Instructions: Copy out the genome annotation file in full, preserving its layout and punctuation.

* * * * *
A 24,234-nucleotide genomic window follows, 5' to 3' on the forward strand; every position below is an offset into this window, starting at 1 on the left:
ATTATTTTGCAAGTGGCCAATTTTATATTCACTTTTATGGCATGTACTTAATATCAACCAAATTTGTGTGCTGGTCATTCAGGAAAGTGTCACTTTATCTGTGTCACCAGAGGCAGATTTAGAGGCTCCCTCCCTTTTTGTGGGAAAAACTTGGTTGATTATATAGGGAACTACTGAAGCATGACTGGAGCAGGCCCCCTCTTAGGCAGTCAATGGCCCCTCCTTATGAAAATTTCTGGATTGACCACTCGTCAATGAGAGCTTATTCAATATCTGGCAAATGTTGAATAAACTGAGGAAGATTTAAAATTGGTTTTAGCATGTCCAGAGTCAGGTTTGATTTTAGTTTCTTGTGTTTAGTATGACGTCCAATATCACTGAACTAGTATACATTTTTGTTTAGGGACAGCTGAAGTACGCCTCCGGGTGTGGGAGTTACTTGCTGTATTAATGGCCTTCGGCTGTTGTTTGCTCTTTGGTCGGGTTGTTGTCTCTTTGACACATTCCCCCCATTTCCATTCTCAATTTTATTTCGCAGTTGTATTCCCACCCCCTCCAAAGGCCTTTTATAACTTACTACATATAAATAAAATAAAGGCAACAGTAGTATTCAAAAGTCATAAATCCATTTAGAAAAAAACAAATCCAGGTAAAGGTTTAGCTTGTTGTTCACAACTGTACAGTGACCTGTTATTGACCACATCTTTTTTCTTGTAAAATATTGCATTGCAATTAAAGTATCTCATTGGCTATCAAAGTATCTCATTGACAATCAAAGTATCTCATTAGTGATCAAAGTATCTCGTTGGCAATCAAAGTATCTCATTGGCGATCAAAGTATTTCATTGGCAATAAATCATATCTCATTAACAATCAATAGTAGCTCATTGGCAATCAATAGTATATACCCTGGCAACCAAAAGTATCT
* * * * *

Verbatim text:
A 24,234-nucleotide genomic window follows, 5' to 3' on the forward strand; every position below is an offset into this window, starting at 1 on the left:
ATTATTTTGCAAGTGGCCAATTTTATATTCACTTTTATGGCATGTACTTAATATCAACCAAATTTGTGTGCTGGTCATTCAGGAAAGTGTCACTTTATCTGTGTCACCAGAGGCAGATTTAGAGGCTCCCTCCCTTTTTGTGGGAAAAACTTGGTTGATTATATAGGGAACTACTGAAGCATGACTGGAGCAGGCCCCCTCTTAGGCAGTCAATGGCCCCTCCTTATGAAAATTTCTGGATTGACCACTCGTCAATGAGAGCTTATTCAATATCTGGCAAATGTTGAATAAACTGAGGAAGATTTAAAATTGGTTTTAGCATGTCCAGAGTCAGGTTTGATTTTAGTTTCTTGTGTTTAGTATGACGTCCAATATCACTGAACTAGTATACATTTTTGTTTAGGGACAGCTGAAGTACGCCTCCGGGTGTGGGAGTTACTTGCTGTATTAATGGCCTTCGGCTGTTGTTTGCTCTTTGGTCGGGTTGTTGTCTCTTTGACACATTCCCCCCATTTCCATTCTCAATTTTATTTCGCAGTTGTATTCCCACCCCCTCCAAAGGCCTTTTATAACTTACTACATATAAATAAAATAAAGGCAACAGTAGTATTCAAAAGTCATAAATCCATTTAGAAAAAAACAAATCCAGGTAAAGGTTTAGCTTGTTGTTCACAACTGTACAGTGACCTGTTATTGACCACATCTTTTTTCTTGTAAAATATTGCATTGCAATTAAAGTATCTCATTGGCTATCAAAGTATCTCATTGACAATCAAAGTATCTCATTAGTGATCAAAGTATCTCGTTGGCAATCAAAGTATCTCATTGGCGATCAAAGTATTTCATTGGCAATAAATCATATCTCATTAACAATCAATAGTAGCTCATTGGCAATCAATAGTATATACCCTGGCAACCAAAAGTATCT